Saturday, January 19, 2013

On knowledge sharing — #upgoerfive

This post was written with the  #upgoerfive text editor, using only the most common 1000 words in English.

At one time there was a man who some people thought was god. Other people thought he was sent to the world by god. This man had two water animals you could eat and five pieces of other food and he wanted the many people who were with him to have enough to eat. But two water animals and five other pieces of food were not enough for the people if they all had to eat. So the man who some people thought was god and others that he was sent by god, made the food last until all the people had had enough to eat. This was a wonder. The people saw this and did not know if they could believe what they saw. But when it seemed true that he had a power that no other men or women had, they believed the man was really god or sent by god, because he could do what other men could never do at all. This story became very well known. And many people believe it is about food.

But I think it is not about food. I think it is about food for thought. About what we know, not about what we eat. Because if we give food that we have to others, we do not have it anymore for us to eat. But if we tell others what we know, they know it, too, and we still know it as well. So we can not share our food and still have it all, but we can share what we know and still have it all. We should share what we know if it is good for us all. Especially people who work on knowing more and more every day, as their job. They are paid by us all to work in their jobs on knowing more and more, and they really should share what they come to know with us, and in such a way that we can understand it, too.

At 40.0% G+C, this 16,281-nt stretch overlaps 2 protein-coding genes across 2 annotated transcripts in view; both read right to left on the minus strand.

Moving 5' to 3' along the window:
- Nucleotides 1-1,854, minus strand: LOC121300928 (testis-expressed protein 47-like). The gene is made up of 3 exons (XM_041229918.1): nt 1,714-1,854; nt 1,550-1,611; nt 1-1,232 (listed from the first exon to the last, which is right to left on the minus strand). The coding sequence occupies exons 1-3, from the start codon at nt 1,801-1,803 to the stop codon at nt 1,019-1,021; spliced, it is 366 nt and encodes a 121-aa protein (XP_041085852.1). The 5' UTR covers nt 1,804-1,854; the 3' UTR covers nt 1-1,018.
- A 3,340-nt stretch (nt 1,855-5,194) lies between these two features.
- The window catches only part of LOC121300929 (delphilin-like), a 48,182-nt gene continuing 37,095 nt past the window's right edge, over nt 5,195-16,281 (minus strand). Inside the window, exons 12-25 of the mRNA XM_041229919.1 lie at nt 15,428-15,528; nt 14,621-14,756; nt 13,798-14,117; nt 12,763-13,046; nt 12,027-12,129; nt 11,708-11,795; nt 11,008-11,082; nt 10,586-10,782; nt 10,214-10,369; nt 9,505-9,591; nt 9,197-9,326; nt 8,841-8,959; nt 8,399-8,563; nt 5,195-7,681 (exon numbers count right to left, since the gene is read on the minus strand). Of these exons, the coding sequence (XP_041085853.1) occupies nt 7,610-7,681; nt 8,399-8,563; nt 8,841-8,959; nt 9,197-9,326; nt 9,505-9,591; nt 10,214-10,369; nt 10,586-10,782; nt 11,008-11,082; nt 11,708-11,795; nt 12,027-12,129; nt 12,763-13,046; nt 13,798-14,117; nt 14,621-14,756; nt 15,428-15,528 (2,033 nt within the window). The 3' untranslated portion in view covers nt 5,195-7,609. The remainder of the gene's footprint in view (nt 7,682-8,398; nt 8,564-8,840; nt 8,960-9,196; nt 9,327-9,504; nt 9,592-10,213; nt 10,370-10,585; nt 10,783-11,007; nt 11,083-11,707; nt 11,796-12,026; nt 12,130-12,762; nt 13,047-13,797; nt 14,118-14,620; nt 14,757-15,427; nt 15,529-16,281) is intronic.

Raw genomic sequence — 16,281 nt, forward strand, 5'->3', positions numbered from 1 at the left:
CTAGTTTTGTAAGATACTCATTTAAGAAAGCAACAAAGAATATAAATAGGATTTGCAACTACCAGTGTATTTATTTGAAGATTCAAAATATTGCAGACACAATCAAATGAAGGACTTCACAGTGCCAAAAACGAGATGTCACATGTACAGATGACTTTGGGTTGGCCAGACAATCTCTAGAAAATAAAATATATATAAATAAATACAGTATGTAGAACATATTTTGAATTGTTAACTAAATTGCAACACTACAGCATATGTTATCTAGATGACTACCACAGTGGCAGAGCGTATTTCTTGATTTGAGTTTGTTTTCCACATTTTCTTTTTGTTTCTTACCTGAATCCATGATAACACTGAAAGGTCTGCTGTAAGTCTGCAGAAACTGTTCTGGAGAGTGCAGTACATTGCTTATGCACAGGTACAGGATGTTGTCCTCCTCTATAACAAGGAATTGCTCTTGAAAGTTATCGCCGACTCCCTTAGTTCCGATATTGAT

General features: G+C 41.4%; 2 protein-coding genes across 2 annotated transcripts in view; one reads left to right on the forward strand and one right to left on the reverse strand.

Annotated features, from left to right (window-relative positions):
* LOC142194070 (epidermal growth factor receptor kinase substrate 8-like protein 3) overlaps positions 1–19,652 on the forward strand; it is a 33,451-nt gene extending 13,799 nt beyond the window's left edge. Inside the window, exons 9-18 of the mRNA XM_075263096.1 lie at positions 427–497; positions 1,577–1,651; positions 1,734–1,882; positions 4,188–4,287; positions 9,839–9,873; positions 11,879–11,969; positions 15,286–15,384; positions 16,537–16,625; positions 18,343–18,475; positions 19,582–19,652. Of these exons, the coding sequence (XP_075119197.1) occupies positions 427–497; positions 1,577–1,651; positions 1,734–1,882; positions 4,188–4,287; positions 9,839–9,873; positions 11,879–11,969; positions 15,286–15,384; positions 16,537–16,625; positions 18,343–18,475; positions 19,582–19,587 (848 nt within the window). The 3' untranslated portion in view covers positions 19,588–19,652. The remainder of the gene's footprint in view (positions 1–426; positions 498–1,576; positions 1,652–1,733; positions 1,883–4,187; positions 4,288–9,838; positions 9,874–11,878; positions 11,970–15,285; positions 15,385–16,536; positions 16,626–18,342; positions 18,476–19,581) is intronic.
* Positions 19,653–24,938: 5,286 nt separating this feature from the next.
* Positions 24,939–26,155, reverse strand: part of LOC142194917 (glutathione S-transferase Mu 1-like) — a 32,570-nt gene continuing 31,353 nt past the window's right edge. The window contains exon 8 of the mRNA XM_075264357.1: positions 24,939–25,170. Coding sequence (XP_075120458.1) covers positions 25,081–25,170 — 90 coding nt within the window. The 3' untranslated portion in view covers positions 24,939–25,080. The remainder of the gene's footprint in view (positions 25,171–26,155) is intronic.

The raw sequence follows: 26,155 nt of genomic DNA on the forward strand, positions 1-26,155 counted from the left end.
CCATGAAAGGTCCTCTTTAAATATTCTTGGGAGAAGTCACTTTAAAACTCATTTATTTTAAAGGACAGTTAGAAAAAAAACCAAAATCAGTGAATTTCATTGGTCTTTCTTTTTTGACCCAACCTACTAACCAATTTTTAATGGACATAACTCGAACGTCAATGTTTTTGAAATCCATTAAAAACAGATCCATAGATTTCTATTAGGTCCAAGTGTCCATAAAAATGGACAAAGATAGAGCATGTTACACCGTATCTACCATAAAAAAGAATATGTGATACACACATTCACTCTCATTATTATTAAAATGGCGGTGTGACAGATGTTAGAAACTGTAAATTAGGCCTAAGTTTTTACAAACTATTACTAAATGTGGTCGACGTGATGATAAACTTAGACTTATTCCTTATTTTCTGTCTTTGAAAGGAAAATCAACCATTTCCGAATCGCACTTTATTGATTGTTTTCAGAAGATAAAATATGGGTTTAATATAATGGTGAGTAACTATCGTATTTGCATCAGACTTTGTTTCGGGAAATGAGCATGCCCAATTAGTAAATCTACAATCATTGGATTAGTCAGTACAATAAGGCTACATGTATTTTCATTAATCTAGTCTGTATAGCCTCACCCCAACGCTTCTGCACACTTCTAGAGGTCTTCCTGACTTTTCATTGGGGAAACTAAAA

Jan Velterop

Tuesday, January 15, 2013

Imagine if funding bodies did this

There is apparently a widespread fear that if a ‘gold’ (author-side paid) open access model for publishing scientific research is supported by funding bodies, the so-called article processing fees, paid for by funders on behalf of authors, might see unbridled increases. This fear is not unwarranted if not addressed properly. If funders agree to pay whatever publishers charge, they undermine the potential for competition among publishers and provide them with an incentive to maximize their income, while at the same time removing any price sensitivity on the part of the publishing researcher. However, it is not very difficult to address this problem.

In order to avoid untrammeled article processing fee increases, funding bodies should foster competition amongst publishers, and create price sensitivity to article processing charges in researchers publishing their results.

Imagine if they did the following:
  • Require open access publishing of research results;
  • Include in any grants a fixed amount for publishing results in open access journals;
  • Allow researchers to spend either more or less than that amount on article processing charges, any surplus to be used for the research itself, or any shortfall to be paid from the research budget;
  • Require any excess paid over and above the fixed amount to be justified by the researcher to the funder;
  • Provide a fixed amount for more than one publication if the research project warrants that, but so that researchers have an incentive to limit the number of published articles instead of salami-slicing the results into as many articles as possible, again by giving them discretion over how the fixed amounts are spent. 
Jan Velterop